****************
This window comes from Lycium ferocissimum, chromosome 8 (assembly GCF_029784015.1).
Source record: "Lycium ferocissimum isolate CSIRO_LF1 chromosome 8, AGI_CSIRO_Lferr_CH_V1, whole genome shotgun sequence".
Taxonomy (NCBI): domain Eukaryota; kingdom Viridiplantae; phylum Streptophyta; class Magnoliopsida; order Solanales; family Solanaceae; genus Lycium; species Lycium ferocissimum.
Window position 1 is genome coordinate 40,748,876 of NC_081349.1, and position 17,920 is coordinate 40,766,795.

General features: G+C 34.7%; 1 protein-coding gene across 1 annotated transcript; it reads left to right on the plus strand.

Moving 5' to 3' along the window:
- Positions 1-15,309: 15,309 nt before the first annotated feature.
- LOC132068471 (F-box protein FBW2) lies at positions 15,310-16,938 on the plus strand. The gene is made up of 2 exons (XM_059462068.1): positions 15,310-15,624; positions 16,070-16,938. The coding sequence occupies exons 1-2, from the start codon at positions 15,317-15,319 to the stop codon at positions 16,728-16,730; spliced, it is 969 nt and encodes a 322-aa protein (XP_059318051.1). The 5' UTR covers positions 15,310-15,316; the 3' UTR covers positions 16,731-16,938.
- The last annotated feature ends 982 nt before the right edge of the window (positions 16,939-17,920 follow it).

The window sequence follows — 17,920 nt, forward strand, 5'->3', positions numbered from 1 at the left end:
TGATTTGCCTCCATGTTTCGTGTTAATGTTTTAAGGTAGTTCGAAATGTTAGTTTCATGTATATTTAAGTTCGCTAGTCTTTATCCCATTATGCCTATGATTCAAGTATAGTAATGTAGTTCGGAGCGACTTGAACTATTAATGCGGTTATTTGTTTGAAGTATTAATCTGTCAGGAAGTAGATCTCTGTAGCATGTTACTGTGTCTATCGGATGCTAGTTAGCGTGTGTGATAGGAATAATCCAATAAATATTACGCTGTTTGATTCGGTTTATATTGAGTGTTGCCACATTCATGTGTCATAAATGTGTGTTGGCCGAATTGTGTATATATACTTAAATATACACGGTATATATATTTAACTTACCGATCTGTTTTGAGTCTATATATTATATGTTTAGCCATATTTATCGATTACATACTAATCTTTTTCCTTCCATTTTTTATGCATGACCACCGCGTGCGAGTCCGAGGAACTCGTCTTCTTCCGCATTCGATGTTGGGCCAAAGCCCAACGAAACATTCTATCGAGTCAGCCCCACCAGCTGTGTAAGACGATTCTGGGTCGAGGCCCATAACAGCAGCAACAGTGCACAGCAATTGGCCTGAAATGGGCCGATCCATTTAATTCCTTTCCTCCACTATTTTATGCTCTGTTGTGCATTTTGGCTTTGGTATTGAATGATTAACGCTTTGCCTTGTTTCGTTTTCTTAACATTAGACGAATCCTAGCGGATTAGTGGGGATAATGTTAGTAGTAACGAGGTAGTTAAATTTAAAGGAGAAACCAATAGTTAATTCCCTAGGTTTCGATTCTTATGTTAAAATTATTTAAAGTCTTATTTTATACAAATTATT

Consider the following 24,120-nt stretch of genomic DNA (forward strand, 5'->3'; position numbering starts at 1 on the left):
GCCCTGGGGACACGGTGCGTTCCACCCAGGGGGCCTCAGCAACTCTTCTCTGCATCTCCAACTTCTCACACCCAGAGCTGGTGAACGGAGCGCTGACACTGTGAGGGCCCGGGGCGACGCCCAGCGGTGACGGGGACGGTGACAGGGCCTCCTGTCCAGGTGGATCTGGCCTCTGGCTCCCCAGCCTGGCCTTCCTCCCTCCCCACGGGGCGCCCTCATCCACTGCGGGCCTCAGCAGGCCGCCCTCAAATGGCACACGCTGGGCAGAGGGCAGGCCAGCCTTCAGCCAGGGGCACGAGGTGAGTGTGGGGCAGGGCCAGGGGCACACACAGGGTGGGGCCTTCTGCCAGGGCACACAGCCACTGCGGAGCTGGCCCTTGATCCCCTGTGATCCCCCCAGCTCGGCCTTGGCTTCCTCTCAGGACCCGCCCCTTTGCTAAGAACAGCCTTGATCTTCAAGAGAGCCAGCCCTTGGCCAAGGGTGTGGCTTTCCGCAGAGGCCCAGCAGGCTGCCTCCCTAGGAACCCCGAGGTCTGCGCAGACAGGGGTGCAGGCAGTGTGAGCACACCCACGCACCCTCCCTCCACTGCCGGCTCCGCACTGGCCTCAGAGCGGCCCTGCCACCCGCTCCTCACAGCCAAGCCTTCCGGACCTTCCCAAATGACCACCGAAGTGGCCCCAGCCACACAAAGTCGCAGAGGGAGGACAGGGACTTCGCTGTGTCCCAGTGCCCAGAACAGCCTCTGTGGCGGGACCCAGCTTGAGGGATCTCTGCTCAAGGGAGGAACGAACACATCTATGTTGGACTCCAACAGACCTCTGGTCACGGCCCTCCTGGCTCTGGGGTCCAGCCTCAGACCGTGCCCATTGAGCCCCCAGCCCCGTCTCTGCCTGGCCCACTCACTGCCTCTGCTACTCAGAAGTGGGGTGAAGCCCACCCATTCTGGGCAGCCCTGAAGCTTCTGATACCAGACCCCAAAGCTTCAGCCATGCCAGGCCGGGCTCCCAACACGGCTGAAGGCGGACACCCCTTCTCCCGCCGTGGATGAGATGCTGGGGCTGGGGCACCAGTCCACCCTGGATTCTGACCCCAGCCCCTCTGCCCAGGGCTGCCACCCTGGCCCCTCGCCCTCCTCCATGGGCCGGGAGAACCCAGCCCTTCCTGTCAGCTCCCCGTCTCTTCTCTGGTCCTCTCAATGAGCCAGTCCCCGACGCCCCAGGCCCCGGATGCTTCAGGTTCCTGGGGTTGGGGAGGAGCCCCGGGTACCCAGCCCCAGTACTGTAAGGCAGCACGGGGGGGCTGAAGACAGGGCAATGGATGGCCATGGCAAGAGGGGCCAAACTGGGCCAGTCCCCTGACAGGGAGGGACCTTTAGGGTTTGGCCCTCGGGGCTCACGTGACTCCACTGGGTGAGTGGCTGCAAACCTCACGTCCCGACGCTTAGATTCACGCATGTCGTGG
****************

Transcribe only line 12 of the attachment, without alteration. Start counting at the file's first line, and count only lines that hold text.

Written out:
Consider the following 24,120-nt stretch of genomic DNA (forward strand, 5'->3'; position numbering starts at 1 on the left):